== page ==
More information on everything would have helped. I like knowing exactly why my abilities yield the numbers they do, even at the low levels of play. I enjoy tweaking and experimenting with systems rather than simply picking the item with the most strength In general, low-level gameplay was quite easy, which I suppose is standard for MMOs these days. I sought a little challenge by grinding tougher mobs, with good results. In fact, my only solo death (not counting warfronts and flashpoints, of course, and allowing that I was playing a sturdy class) was merrily leaping out across a balcony guardrail into the vastness of Coruscant.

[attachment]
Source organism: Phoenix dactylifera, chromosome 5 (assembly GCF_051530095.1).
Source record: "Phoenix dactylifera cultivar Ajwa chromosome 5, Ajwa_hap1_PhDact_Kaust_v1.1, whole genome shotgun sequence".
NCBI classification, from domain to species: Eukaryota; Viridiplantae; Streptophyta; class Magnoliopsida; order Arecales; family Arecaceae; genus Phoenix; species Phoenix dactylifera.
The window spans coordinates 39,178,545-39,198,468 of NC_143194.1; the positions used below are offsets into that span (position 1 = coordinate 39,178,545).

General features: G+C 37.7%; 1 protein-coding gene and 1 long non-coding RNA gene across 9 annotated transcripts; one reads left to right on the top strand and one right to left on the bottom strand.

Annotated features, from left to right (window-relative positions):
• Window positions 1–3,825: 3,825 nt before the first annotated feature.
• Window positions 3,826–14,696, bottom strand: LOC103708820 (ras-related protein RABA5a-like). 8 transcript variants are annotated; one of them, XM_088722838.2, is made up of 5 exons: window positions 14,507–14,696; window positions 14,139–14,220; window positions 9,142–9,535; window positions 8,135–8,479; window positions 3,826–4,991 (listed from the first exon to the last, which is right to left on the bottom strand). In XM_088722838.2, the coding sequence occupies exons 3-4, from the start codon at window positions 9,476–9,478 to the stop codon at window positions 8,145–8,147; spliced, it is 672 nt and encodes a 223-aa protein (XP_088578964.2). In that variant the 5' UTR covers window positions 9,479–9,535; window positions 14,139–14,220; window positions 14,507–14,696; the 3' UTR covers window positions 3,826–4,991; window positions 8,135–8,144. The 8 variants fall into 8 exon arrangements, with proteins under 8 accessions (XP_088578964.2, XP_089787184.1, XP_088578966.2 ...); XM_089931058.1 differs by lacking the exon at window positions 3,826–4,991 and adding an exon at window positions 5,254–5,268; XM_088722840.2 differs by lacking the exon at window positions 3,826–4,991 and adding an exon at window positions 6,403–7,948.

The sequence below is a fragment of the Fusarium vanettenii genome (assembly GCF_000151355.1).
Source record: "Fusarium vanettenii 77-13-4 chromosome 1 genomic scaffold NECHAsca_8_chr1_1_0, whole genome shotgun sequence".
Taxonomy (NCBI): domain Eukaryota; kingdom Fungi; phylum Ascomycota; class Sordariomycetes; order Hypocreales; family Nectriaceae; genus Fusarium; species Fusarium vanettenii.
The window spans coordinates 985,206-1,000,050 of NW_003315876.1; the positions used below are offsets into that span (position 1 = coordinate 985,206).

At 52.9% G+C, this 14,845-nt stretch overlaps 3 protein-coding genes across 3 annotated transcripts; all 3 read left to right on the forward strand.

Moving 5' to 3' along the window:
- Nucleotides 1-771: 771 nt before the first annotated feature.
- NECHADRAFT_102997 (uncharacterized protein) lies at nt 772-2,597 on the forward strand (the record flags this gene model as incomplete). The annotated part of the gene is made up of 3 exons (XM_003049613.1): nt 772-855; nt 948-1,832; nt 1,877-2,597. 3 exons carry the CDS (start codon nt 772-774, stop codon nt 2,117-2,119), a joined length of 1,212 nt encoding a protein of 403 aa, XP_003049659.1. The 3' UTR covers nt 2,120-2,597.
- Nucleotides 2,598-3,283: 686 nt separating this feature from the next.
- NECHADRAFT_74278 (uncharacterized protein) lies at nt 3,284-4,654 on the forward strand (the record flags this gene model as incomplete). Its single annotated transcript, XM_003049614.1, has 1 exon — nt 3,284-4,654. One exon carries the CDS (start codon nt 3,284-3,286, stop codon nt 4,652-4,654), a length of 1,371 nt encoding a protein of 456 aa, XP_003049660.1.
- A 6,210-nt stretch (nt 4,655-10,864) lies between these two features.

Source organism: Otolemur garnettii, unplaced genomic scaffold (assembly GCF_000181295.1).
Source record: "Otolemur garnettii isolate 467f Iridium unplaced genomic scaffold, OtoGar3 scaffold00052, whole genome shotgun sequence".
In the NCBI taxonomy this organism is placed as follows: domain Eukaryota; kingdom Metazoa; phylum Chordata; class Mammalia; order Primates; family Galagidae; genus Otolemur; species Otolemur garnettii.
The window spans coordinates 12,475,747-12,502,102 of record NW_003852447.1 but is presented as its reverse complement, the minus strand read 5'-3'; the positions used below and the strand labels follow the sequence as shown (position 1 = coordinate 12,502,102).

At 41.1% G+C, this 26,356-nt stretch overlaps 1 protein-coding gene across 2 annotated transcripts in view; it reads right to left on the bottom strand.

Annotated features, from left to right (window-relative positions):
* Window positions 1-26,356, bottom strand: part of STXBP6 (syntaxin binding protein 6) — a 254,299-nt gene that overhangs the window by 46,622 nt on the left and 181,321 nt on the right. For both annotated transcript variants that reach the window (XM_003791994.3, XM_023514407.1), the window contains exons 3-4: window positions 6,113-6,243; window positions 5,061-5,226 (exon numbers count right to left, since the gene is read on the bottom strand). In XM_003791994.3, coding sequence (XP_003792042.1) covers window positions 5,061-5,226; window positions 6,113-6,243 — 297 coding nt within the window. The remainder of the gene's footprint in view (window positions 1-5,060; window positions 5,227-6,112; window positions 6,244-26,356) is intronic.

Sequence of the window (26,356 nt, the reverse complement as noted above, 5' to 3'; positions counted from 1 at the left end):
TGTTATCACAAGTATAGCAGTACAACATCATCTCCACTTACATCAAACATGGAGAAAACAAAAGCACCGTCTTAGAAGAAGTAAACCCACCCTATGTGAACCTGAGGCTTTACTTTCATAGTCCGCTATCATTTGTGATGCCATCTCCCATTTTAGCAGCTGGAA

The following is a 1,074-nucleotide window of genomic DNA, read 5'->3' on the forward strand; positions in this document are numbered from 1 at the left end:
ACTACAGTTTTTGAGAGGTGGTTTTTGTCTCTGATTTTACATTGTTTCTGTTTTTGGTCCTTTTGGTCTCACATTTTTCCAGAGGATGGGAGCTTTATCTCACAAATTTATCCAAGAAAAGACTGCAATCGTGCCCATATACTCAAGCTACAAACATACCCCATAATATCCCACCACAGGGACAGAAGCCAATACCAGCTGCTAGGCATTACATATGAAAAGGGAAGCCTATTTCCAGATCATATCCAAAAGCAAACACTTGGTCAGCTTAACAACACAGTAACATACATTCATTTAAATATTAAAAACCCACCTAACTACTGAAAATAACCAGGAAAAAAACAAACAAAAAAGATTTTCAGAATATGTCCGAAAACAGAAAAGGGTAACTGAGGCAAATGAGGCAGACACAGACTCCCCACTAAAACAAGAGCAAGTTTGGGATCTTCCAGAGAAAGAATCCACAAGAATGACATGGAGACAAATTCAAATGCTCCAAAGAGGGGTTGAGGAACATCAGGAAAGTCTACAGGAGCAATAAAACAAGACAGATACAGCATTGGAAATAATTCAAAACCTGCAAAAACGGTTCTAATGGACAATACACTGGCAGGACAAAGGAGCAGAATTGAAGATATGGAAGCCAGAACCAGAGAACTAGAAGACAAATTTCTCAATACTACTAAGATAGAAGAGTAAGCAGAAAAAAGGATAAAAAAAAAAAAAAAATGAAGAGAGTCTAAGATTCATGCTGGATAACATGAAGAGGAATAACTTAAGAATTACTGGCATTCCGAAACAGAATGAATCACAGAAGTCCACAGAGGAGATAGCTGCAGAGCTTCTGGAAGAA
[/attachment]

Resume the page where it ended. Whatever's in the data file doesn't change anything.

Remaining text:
The first tanking abilities come at level 14, which I think is a mistake. They ought to be given as soon as one is ready to tackle the first flashpoint, but such is life, and SW:TOR isn’t the only game with odd ability progression. On that note, many people have commented on the comically casual way in which the character is made to select their permanent life path. In a game where ruthlessly butchering a bunny could prove a momentous, cinematic decision sending you down the path to the dark side, you commit to your class specialisation in front of a random bum at a bus station, as your fellow travellers hustle along and jostle you with their travelling bags. I told the bum I wish to be some kind of protector and defender, not a two-sabre slash-artist, and shouted the poor bugger a coffee. No cutscene, no nuthin’.